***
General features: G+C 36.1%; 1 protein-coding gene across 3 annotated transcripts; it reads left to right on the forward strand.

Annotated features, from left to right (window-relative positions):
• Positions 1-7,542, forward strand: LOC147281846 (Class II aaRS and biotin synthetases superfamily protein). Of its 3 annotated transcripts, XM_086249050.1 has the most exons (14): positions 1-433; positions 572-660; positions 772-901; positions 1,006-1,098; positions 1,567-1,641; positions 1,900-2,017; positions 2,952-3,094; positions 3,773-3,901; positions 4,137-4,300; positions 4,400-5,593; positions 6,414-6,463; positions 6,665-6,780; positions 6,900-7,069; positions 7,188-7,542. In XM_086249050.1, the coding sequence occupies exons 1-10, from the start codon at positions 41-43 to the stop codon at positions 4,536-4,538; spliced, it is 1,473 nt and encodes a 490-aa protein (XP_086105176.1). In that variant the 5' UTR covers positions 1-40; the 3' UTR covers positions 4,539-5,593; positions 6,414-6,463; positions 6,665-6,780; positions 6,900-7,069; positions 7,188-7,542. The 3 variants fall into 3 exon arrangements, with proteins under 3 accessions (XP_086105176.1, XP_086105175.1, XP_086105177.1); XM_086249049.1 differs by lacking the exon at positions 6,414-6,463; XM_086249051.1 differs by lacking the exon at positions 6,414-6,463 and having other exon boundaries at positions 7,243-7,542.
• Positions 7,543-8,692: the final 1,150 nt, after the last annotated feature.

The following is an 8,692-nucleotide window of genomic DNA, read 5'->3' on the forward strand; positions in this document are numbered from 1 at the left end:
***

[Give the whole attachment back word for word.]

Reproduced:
General features: G+C 36.1%; 1 protein-coding gene across 3 annotated transcripts; it reads left to right on the forward strand.

Annotated features, from left to right (window-relative positions):
• Positions 1-7,542, forward strand: LOC147281846 (Class II aaRS and biotin synthetases superfamily protein). Of its 3 annotated transcripts, XM_086249050.1 has the most exons (14): positions 1-433; positions 572-660; positions 772-901; positions 1,006-1,098; positions 1,567-1,641; positions 1,900-2,017; positions 2,952-3,094; positions 3,773-3,901; positions 4,137-4,300; positions 4,400-5,593; positions 6,414-6,463; positions 6,665-6,780; positions 6,900-7,069; positions 7,188-7,542. In XM_086249050.1, the coding sequence occupies exons 1-10, from the start codon at positions 41-43 to the stop codon at positions 4,536-4,538; spliced, it is 1,473 nt and encodes a 490-aa protein (XP_086105176.1). In that variant the 5' UTR covers positions 1-40; the 3' UTR covers positions 4,539-5,593; positions 6,414-6,463; positions 6,665-6,780; positions 6,900-7,069; positions 7,188-7,542. The 3 variants fall into 3 exon arrangements, with proteins under 3 accessions (XP_086105176.1, XP_086105175.1, XP_086105177.1); XM_086249049.1 differs by lacking the exon at positions 6,414-6,463; XM_086249051.1 differs by lacking the exon at positions 6,414-6,463 and having other exon boundaries at positions 7,243-7,542.
• Positions 7,543-8,692: the final 1,150 nt, after the last annotated feature.

The following is an 8,692-nucleotide window of genomic DNA, read 5'->3' on the forward strand; positions in this document are numbered from 1 at the left end: